# Characters

Characters can be classified in a variety of ways. One could partition the ascii characters into digits, symbols, upper case letters, lower case letters, and non-printing characters. Unicode is an incredibly robust standard that classifies all characters as well. We'll simplify our analysis for the purpose of "multiword identifiers" in programming languages, which are a bit more limited than the extent of all of unicode. Something to loop back to.

Three classes of characters:

• Lower case letters
• Upper case letters
• Everything else

That is, you can either be upper case, lower case, or neither. Symbols, digits, and a variety of characters in non-romantic languages (like Chinese for example) have no sense of "letter case". We will say each of the classes has the letter case of the following.

Lowercaser, j, d
UppercaseR, J, D
No letter case-, 8, ~, whitespace

# Words

Words are strings of characters that contain no whitespace. We can classify a variety of word casings where the character follow some pattern of letter casing.

Lowercasepig, ostrich, goat
UppercaseCHICKEN, CRAB, BIRD
CapitalDog, Monkey, Ocelot

# Multiword Identifiers

Multiword identifiers are strings that contain, in meaning, one or more words. These have what we will simply call a case. Given a list of words, we have two decisions about how to combine them into a single identifier. Each word can have a unique word case and how the words are combined together via a delimeter. It is these two characteristics that uniquely define a case.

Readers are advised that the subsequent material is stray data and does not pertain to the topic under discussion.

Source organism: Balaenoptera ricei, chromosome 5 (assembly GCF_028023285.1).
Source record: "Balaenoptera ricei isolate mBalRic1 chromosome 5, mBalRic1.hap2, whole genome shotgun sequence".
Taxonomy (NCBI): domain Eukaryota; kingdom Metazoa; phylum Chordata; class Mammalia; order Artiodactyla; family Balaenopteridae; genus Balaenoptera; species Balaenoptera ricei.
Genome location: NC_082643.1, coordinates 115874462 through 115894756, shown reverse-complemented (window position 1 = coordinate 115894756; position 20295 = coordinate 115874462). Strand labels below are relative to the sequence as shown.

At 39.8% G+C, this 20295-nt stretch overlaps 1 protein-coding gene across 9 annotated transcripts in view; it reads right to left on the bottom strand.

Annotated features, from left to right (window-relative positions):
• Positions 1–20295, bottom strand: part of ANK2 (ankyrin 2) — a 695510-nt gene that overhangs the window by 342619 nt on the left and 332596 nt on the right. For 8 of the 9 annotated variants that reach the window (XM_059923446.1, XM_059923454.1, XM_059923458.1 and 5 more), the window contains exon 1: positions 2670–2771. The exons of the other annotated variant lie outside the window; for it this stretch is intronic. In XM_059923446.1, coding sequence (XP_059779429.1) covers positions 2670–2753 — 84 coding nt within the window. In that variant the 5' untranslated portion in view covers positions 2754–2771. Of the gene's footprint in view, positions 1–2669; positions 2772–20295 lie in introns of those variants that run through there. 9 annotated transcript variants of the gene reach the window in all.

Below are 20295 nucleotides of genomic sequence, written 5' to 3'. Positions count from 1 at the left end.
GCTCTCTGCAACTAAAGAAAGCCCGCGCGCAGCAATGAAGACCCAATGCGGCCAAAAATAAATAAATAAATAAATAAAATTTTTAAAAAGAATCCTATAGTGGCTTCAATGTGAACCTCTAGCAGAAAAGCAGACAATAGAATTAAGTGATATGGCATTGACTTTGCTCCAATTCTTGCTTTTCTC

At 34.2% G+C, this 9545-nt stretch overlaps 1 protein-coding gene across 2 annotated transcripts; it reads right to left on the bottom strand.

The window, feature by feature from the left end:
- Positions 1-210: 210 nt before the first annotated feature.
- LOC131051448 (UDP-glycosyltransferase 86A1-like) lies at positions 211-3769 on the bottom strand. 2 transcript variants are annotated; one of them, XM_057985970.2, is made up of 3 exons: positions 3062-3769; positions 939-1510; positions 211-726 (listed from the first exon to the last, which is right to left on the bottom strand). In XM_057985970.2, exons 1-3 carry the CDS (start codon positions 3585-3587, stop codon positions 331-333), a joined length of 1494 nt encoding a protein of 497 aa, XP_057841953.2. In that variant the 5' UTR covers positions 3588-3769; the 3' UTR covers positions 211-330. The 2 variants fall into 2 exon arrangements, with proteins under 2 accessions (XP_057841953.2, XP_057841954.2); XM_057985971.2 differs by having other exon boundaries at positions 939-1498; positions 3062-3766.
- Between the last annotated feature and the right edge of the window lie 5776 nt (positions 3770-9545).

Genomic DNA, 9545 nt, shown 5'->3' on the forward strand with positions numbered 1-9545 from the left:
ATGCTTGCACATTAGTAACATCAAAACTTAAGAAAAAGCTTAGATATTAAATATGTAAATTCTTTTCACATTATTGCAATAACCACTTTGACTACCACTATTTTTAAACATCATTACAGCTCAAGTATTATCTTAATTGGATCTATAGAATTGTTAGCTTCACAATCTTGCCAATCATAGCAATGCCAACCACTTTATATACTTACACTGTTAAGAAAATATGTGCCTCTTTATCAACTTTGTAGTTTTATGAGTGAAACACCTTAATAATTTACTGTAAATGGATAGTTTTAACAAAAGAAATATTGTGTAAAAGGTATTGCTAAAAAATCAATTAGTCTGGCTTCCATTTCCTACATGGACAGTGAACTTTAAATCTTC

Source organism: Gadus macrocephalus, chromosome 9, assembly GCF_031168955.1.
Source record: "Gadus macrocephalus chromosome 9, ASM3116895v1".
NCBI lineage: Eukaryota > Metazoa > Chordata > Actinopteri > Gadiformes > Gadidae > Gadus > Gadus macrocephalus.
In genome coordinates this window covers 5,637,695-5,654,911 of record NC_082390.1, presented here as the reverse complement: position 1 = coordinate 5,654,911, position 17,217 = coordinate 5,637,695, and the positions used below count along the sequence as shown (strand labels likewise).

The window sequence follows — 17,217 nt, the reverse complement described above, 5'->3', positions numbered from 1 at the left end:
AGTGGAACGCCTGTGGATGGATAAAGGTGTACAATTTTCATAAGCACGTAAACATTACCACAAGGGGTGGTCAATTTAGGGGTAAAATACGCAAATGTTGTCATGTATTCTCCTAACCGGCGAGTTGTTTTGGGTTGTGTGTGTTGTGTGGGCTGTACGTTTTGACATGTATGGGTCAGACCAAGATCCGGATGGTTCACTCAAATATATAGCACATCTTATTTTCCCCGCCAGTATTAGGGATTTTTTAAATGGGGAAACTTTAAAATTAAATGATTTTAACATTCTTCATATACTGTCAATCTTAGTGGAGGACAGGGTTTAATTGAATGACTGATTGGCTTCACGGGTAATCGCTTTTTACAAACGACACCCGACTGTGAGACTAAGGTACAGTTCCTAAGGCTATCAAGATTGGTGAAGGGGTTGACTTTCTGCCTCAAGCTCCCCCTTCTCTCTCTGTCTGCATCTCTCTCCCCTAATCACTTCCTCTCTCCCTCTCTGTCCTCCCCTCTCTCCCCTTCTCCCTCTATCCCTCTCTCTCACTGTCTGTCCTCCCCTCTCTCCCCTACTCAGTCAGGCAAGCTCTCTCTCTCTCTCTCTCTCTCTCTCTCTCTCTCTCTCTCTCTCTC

We will call a pattern a series of word casings. We call a delimeter a string. For example, if we have a pattern (Lowercase, Lowercase, ...) and a delimeter "_" (underscore) then we can use those to take a list of words ("my", "variable", "name") and construct a multiword identifier with a case defined by the pattern and delimeter: my_variable_name. In this example, the pattern and delimeter pair we described is what is called "snake case".

There are a number of patterns of interest. I will give them names here.

lowercase patternLowercase, Lowercase, ...
UPPERCASE PATTERNUppercase, Uppercase, ...
Capital PatternCapital, Capital, ...
camel PatternLowercase, Capital, Capital, ...
Sentence patternCapital, Lowercase, Lowercase, ...

If we match those with some popular delimeters, then we get a lot cases you might be familiar with.

"_""-"""
lowercase patternsnake_casekebab-caseflatcase
UPPERCASE PATTERNSCREAMING_SNAKE_CASECOBOL-CASEUPPERFLATCASE
Capital PatternTrain-CasePascalCase
camel PatterncamelCase
Sentence pattern

The empty spots are things I've not come across to have names. It would be nice to give these names based on their usage in programming languages. For example, I've heard Train-Case also called HTTP-Header-Case. Both are valid, although I think there should be an agreement, if possible, on a primary name. I've also heard SCREAM_SNAKE_CASE called CONSTANT_CASE as well.

There are additional delimeters that can be examined, such as space. These are less useful for applications in programming language syntax.

In addition, other patterns could be considered. Similarly, different word casings could be used. Some other possible word casings that come to mind are alternating letter casing and what would happen if you were using CAPS lock and didn't realize it. Again, not as practical.

AlternatingLowercase, Uppercase, Lowercase, Uppercase, ...
ToggleLowercase, Uppercase, Uppercase, ...

But the core of this discussion is that a multiword identifier case, or simply case is the pair a of delimeter, a string, and a pattern, or series of word cases.